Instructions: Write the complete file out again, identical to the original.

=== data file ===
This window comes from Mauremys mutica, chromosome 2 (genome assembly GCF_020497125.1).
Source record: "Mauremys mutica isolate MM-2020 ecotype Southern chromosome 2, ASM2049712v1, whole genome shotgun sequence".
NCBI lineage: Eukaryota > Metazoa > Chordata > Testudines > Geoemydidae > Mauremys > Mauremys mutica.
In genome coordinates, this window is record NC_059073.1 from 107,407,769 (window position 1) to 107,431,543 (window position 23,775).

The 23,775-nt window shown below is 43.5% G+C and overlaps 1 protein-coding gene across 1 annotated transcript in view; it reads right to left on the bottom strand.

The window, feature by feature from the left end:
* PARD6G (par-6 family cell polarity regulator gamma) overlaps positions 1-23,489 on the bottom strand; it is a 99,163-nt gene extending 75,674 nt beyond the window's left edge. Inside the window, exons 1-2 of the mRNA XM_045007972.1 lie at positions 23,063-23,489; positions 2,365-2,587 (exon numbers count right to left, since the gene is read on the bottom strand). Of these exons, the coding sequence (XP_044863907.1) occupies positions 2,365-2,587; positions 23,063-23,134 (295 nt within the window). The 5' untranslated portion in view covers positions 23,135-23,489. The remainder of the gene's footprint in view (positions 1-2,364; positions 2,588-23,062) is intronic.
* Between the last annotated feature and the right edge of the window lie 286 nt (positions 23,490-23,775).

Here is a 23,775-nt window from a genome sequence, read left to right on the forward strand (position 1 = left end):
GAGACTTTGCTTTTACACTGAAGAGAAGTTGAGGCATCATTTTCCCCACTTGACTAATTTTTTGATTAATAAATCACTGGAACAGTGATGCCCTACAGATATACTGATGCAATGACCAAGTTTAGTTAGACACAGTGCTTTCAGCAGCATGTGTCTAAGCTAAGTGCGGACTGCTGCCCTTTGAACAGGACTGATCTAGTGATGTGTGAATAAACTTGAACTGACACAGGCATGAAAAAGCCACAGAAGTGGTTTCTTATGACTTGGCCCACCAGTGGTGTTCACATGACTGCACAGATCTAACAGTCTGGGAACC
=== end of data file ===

This window comes from Mauremys mutica, chromosome 2 (genome assembly GCF_020497125.1).
Source record: "Mauremys mutica isolate MM-2020 ecotype Southern chromosome 2, ASM2049712v1, whole genome shotgun sequence".
NCBI lineage: Eukaryota > Metazoa > Chordata > Testudines > Geoemydidae > Mauremys > Mauremys mutica.
In genome coordinates, this window is record NC_059073.1 from 107,407,769 (window position 1) to 107,431,543 (window position 23,775).

The 23,775-nt window shown below is 43.5% G+C and overlaps 1 protein-coding gene across 1 annotated transcript in view; it reads right to left on the bottom strand.

The window, feature by feature from the left end:
* PARD6G (par-6 family cell polarity regulator gamma) overlaps positions 1-23,489 on the bottom strand; it is a 99,163-nt gene extending 75,674 nt beyond the window's left edge. Inside the window, exons 1-2 of the mRNA XM_045007972.1 lie at positions 23,063-23,489; positions 2,365-2,587 (exon numbers count right to left, since the gene is read on the bottom strand). Of these exons, the coding sequence (XP_044863907.1) occupies positions 2,365-2,587; positions 23,063-23,134 (295 nt within the window). The 5' untranslated portion in view covers positions 23,135-23,489. The remainder of the gene's footprint in view (positions 1-2,364; positions 2,588-23,062) is intronic.
* Between the last annotated feature and the right edge of the window lie 286 nt (positions 23,490-23,775).

Here is a 23,775-nt window from a genome sequence, read left to right on the forward strand (position 1 = left end):
GAGACTTTGCTTTTACACTGAAGAGAAGTTGAGGCATCATTTTCCCCACTTGACTAATTTTTTGATTAATAAATCACTGGAACAGTGATGCCCTACAGATATACTGATGCAATGACCAAGTTTAGTTAGACACAGTGCTTTCAGCAGCATGTGTCTAAGCTAAGTGCGGACTGCTGCCCTTTGAACAGGACTGATCTAGTGATGTGTGAATAAACTTGAACTGACACAGGCATGAAAAAGCCACAGAAGTGGTTTCTTATGACTTGGCCCACCAGTGGTGTTCACATGACTGCACAGATCTAACAGTCTGGGAACC